When our five year old grandson was given some giant sunflower seeds earlier in the year to plant in little pots on the kitchen windowsill no-one expected any miracles to occur but to his delight three grew into little plants.
He gave one to us, a gangly foot-high skinny stalk, carrying it himself so carefully to deliver it safely, so I duly planted it in a sheltered spot in the garden by the back fence and promised him I’d look after it.
We live in the chilly North of Scotland, and so I had no idea if a giant sunflower plant would even survive up here, never mind flower. I’ve watered it and watched it, fingers crossed it didn’t die, and here it is now with a proper yellow head.
It’s not fully opened as yet, and at 2.5m the plant has over-shot the fence and has grown way too tall for me to capture face to face without the aid of a ladder, but look, we actually have a real giant sunflower growing in our garden!
Big smiles all round for our beautiful Scottish sunflower 🙂
Just when I think there’s nothing more new to see in our garden, it surprises me again. No idea what this plant is – copious tall green spiky fronds that suddenly bloomed with tiny yellow flowers on the very ends of each finger 🙂
According to the label, this indoor plant is a ‘Boston Fern’ although I’ve renamed it my Bed-Head Fern because with its tousled fronds it always looks like it’s jumped straight out of bed without checking the state of its hair! 🙂
Z is always such a difficult letter for April A-Z, and this year is no exception, so I’m using a little creative artistic licence and going with ‘Zero Regrets’.
Zero regrets for having persevered with my alphabetical posts throughout lockdown – 26 out of 26 in a timely manner is a decent achievement, and even though I had to change quite a few of my planned posts to fit my new restricted circumstances I stuck with my original topic.
Zero regrets for having moved back to Inverness at the end of last summer, and for having bought our lovely 1930s bungalow – it’s such a huge change from our little Victorian one-bed first-floor flat in London, but is all the more welcome due to the current stay-at-home strategy.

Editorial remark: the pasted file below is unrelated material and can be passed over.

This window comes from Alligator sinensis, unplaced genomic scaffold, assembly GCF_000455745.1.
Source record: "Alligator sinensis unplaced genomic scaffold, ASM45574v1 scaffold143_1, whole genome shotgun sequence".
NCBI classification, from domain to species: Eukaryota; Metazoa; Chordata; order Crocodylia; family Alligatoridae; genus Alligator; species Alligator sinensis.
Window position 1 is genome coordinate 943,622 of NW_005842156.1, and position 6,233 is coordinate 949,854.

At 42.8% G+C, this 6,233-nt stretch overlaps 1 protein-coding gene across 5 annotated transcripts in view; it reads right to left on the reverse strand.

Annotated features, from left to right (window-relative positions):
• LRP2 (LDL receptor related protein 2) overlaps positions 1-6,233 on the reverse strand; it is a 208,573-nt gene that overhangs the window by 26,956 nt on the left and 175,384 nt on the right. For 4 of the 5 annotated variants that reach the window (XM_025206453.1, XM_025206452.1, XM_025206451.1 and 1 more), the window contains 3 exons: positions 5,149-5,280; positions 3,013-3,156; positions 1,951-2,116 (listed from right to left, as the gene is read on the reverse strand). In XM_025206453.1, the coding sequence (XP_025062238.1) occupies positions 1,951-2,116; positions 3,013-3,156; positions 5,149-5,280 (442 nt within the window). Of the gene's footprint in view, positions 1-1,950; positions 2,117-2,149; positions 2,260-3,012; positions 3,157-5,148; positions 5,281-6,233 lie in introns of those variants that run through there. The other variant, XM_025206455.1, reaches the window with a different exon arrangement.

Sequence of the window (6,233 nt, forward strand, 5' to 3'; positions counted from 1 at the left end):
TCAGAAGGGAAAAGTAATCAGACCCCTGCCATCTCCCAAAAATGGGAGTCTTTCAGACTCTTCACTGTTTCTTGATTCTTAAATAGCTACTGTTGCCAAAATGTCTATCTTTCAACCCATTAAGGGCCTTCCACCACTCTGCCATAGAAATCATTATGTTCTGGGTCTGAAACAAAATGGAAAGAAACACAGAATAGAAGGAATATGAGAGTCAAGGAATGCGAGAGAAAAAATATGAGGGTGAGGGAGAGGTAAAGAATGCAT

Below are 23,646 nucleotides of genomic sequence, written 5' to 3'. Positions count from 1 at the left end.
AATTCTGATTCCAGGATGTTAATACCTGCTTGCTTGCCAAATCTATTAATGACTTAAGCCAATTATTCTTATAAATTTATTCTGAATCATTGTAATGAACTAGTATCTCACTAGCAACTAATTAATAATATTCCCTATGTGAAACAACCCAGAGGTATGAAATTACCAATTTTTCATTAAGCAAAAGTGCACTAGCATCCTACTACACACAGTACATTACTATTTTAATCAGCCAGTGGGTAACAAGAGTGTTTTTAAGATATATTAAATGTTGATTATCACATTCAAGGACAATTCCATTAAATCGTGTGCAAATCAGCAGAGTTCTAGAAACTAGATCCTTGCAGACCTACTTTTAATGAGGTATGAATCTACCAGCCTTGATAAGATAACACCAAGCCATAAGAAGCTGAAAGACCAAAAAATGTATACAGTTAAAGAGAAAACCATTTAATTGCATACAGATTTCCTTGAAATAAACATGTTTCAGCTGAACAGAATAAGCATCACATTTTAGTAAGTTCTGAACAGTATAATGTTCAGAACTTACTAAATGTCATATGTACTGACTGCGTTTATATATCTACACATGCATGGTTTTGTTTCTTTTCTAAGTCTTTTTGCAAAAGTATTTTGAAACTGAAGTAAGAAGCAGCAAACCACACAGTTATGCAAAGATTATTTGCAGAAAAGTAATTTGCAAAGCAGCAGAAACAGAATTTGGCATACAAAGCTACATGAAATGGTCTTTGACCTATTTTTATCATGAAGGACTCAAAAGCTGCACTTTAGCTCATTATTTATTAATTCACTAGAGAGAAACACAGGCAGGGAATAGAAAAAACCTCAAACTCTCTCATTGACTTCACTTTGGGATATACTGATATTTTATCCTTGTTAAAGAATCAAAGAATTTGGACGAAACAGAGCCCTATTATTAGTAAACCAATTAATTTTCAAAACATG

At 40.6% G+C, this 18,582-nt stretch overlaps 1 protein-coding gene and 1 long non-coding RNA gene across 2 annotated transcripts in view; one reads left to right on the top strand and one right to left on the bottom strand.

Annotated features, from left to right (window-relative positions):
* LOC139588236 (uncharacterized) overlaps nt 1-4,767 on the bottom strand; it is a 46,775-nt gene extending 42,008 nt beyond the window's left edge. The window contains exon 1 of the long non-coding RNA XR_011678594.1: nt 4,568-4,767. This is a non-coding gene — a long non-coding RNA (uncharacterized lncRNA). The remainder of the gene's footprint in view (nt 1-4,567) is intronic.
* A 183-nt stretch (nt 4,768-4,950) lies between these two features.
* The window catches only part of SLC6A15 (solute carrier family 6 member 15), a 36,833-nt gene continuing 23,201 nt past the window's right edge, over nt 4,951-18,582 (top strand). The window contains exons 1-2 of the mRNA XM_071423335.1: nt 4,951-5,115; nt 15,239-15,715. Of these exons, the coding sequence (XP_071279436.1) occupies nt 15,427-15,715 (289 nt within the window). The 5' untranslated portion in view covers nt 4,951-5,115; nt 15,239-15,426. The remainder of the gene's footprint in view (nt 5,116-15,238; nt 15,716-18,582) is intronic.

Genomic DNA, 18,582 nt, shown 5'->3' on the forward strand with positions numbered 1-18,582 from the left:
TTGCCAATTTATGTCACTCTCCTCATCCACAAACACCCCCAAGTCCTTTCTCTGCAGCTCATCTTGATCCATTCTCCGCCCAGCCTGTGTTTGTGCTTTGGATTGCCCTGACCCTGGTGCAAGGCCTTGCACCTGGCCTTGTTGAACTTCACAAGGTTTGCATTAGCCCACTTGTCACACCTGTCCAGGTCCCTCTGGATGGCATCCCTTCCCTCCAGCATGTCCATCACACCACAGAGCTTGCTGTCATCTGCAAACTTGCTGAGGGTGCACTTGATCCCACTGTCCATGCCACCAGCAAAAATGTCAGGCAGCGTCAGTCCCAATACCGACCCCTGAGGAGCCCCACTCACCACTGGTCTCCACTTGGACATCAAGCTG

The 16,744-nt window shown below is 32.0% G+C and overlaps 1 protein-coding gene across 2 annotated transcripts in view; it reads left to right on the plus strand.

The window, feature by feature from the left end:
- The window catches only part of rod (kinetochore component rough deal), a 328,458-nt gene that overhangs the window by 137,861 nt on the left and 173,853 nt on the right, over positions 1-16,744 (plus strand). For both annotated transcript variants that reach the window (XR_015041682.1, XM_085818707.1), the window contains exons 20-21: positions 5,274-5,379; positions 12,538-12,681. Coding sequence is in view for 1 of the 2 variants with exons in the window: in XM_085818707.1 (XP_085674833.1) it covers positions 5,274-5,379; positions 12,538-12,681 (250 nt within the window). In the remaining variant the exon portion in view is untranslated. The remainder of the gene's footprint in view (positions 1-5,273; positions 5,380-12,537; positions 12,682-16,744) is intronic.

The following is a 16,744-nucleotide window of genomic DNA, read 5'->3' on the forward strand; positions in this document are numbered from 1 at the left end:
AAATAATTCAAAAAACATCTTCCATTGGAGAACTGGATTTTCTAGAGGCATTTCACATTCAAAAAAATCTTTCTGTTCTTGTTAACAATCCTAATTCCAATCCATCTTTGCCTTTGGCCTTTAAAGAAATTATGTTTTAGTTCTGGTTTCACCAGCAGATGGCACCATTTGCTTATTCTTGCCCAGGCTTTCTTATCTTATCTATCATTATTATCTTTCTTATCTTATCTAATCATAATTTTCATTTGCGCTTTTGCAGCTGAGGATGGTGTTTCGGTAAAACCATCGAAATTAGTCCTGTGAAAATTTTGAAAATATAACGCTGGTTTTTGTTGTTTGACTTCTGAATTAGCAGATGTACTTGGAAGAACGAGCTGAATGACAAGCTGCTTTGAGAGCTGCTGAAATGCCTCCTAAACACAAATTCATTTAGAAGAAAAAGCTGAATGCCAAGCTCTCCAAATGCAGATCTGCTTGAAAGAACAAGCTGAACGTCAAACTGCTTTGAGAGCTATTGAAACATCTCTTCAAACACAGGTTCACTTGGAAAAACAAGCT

Zero regrets for the precious back garden view from our kitchen window, and for the peaceful enjoyment of sitting quietly in my plant-lined conservatory with a cup of tea and a good book, listening to the birds outside singing their hearts out for spring…
There are certainly a lot worse places to be stuck at home during a pandemic than here in Inverness 🙂
For this year’s A-Z I’m going to take you on a photographic tour of My Inverness, Past andPresent. I grew up in the local area, I went to school here and brought up my three children here, but I moved away to London for 18 years before returning home for good at the end of last summer.
P.S. My initial plan for my A-Z posts has necessarily been curtailed somewhat due to the current coronavirus pandemic, but we’ll get through the alphabet one way or another, however creative my use of subjects may have to be – so thank you for visiting Inverness with me, and I hope you enjoy our trip!
There’s a lot of crappy stuff going on in the world right now and it’s a very stressful time for all of us, so I’m finding it’s necessary to focus on the little things in life to find my little moments of happiness…
Late last year I was given a pot and some dried compost cubes and three dormant hyacinth bulbs to try a grow-your-own kit thing, so starting early January I carefully followed the instructions and reconstituted the compost, planted the bulbs, gave them a good water and stuck the pot in the cold and dark under a bench in the garden shed for 10 weeks, checking it stayed damp but other than that, leaving it alone.
And to my surprise and delight, after the 10 weeks I found I had one little tiny nub of potential growth showing through the soil, so as instructed I placed the pot on the conservatory windowsill to get some sunshine. Another 10 days have passed since then, and look what I have now! Hopefully the plants will continue to grow and flower in the next few weeks – they should be a beautiful delft blue, so we’ll see what happens – fingers crossed!
So I’m really pleased to be learning to be a proper plant mummy at last, big smiles all round 🙂
Fresh from my conservatory window sill this morning. It’s still pretty much a trial and error experiment, finding out what’s happy in there and what’s not, but so far I’m really enjoying the experience of caring for indoor plants 🙂